American Migrants’ Otherness in the Chinese Gaze
This book situates migrating individuals’ sense of Otherness in receiving countries front and center and systematically illustrates the configuration of Western migrants’ Other-identity during their reverse migration from the West to China, which has become a new destination of international migration due to its rise to prominence in the global labor market. Consequently, international migrants from Western countries, especially those with skills desired in China, have become this country’s main target in the global race for talent. In this context, this book attends to American migrants on the Chinese mainland, who are perceived as the prototypical waiguoren in this region, as an illuminating case, and illustrates the configuration of their Other-identity, rising from their intercultural adaptation as the privileged but marginalized Other in an asymmetric power structure. This book also attempts to reveal the condition and process of Chinese Othering of American migrants that exists but is far less openly discussed in China.
Introduction: The Foreign Other in China—The Case of American Migrants
Westerners have been perceived as the very different Other in China, owing to Chinese Othering practices employed by the Chinese government, intelligentsia, and popular culture to define modern Chinese identity, defend China’s unity and political legitimacy, and gain power and authority in Sino-Western relations (Brady, 2003; Conceison, 2004; Gries, 2004). As prototypical foreigners in the Chinese gaze, Americans have been placed at the center of China’s construction of the foreign Other in the post-Cold War era (Gries, 2004; Stanley, 2013). Conceison (2004) contributed a full volume to the contemporary spoken drama’s representations of Americans between 1987 and 2002 on the Chinese mainland. In this book, Conceison (2004) delineated how the construction of Americans as China’s significant Other functioned as racial and cultural stereotypes, political strategy, and artistic innovation in this country. To facilitate readers’ understanding of her research context, Conceison (2004) recalled her experience of being a foreign Other on the Chinese mainland as the prologue to her subsequent analyses of the Chinese onstage construction of Americans in this region. Such recall leaves a worthwhile question open to discuss: how do Chinese Othering practices ascribe a sense of Otherness to American migrants during their everyday intercultural experiences in China?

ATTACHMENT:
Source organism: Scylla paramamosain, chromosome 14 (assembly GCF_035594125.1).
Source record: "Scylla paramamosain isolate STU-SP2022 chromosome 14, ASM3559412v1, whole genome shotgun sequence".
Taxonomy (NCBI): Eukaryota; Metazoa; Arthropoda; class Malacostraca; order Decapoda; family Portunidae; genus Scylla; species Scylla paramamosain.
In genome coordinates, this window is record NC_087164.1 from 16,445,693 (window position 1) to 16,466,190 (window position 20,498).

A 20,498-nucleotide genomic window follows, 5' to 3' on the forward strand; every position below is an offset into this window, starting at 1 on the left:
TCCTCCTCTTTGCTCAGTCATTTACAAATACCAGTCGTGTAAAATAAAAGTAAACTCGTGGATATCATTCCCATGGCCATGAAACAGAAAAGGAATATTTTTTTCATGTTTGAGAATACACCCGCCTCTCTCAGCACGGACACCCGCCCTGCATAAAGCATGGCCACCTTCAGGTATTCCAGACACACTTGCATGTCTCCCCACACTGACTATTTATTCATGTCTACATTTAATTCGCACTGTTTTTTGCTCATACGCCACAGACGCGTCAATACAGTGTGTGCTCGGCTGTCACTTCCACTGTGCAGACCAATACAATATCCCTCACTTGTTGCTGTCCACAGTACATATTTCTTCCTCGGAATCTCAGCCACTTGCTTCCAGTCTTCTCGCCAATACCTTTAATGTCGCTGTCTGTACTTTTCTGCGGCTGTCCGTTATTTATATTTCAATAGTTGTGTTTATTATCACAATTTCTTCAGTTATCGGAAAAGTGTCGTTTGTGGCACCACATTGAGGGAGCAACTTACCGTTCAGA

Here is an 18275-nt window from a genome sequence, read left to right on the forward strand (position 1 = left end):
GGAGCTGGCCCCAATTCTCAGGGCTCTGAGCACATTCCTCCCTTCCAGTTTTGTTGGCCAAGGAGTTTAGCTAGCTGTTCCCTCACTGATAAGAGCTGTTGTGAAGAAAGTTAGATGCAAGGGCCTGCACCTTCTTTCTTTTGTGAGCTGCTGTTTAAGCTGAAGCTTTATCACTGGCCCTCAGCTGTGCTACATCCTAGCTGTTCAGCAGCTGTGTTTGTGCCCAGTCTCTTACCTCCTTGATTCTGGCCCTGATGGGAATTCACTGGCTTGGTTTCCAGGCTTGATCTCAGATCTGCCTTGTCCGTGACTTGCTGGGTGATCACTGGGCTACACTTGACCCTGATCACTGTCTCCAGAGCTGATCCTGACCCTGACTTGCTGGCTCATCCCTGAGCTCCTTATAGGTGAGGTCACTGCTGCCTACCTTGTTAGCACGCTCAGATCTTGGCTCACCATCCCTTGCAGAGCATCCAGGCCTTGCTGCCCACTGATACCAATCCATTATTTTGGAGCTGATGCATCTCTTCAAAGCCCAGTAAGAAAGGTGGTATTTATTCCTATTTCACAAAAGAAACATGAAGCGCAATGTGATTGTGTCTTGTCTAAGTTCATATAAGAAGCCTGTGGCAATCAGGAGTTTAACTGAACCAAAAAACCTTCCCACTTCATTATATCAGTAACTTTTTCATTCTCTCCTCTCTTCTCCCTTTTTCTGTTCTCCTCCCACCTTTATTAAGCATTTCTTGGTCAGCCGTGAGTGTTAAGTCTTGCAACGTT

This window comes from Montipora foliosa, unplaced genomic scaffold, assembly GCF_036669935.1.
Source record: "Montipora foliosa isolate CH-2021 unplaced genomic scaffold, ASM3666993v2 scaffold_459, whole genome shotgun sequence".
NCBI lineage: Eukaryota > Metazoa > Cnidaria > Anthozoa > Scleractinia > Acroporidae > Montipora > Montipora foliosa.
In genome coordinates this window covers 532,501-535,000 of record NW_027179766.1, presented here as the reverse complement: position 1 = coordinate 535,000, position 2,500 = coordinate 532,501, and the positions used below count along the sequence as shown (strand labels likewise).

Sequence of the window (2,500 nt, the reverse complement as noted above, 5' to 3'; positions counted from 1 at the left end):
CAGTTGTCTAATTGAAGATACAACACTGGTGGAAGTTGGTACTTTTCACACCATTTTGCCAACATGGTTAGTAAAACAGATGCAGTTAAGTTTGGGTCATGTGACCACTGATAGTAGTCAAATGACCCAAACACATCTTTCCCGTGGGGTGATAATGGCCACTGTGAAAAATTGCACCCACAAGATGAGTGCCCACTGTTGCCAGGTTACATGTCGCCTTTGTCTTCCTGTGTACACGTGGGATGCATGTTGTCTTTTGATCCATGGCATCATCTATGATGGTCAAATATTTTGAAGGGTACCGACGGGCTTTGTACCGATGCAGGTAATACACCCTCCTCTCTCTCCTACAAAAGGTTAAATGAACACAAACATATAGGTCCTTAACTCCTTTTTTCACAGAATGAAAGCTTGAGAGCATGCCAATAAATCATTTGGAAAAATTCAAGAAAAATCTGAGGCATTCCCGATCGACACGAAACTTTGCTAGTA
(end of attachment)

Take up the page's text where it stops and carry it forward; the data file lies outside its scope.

Since the establishment of Sino-American diplomatic relations in 1979, a growing number of Americans have come to the Chinese mainland and increasingly ←1 | 2→ranked as the largest group of Western migrants in this region1 (National Bureau of Statistics of P.R.C., 2011). Among these Americans, those initially...
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